Chuck D wrote:
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Except people from Valencia eh Ouston?
The things you learn on this site eh.......I'll square them up for you next time I'm out there.....
"Oi, Fernando, get them f***ing snails out of my dinner, Ouston says it aint pwoppa"
You're correct of course Chuck. I imagine all of our supporters read Wiki and know to put snails into paella. Specifically in the 19th century, but then again I only watch the Cooking Channel not the Historical Cooking Channel.
You might wish to notice this part of it too:
On special occasions, 18th century Valencians used paelleras to cook rice in the open air of their orchards near lake Albufera. The rata de marjal (marsh rat) was one of the main ingredients of early paellas
, along with eel and garrafones (butter beans).The rat-eating habits of the people of Valencia's rice-growing region were immortalized by Vicente Blasco Ibáñez in his novel Cañas y barro, a realist account about life among the fishermen peasants of the Albufera marshes in Valencia.[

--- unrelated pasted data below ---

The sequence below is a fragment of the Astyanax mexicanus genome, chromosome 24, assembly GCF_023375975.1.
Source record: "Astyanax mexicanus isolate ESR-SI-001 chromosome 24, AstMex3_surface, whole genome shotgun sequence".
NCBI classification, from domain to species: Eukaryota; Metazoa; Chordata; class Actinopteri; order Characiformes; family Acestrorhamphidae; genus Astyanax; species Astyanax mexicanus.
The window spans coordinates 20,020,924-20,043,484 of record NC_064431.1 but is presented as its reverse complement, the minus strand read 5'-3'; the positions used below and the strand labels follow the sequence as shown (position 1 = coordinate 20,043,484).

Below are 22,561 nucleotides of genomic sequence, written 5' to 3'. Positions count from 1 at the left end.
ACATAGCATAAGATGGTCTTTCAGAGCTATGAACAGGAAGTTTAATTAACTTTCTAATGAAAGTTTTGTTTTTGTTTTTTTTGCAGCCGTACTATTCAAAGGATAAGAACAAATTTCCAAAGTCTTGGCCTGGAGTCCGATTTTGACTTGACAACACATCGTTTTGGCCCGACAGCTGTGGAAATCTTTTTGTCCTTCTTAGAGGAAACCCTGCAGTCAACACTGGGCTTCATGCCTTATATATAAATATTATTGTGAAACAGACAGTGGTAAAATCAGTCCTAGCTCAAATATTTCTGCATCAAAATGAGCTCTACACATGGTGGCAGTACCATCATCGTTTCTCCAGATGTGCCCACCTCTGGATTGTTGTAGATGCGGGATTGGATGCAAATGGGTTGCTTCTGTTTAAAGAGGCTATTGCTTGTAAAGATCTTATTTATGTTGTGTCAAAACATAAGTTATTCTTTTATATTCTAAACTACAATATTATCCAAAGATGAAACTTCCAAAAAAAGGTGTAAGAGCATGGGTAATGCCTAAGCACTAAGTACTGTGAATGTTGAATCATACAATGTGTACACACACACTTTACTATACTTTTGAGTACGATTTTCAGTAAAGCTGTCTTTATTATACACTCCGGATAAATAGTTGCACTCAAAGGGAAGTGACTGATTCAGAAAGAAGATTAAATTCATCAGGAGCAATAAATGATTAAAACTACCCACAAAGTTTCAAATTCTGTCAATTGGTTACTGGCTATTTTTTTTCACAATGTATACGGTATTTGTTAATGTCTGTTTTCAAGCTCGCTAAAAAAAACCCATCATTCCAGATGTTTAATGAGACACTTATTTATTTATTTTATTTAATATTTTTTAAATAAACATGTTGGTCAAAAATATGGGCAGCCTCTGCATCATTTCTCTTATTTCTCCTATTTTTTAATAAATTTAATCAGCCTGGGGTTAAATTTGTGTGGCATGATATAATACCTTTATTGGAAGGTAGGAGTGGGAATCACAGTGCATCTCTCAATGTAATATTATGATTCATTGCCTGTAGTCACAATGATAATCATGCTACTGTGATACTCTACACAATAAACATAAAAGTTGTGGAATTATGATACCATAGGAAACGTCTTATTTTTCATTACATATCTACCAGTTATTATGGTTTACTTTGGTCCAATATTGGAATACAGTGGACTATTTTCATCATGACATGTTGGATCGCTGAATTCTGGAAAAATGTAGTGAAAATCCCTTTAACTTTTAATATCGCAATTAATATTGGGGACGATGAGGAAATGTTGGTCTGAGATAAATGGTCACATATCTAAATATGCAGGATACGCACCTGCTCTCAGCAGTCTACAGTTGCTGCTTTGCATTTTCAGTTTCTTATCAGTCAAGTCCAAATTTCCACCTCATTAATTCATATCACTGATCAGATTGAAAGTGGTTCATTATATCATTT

Brilliant. I think that I'll recommend that we put rats into the next batch we cook up.
God forbid I wish to make some of our fans not able to see "banter" when they see it.
You're right again Chuck. The things we DO learn on here. However, think I'll stick to the more conventional method meself, after all I am at a loss to think where I might find rats around suburban, Katy*, Texas. Maybe in the old rice mills down the street..........
*Katy is named for the Missouri-Kansas-Texas Railroad (commonly referred to as the "K-T Railroad", now a part of Union Pacific) that ran through Katy in the 19th century. Katy was once known as Cane Island. The name is derived from Cane Island Creek which runs just west of downtown. Cane Creek is a branch of Buffalo Bayou. The origins of the name Cane Island are believed to be from the fact that Katy was once a major sugar cane producer and rice producer.
Glad to be of help.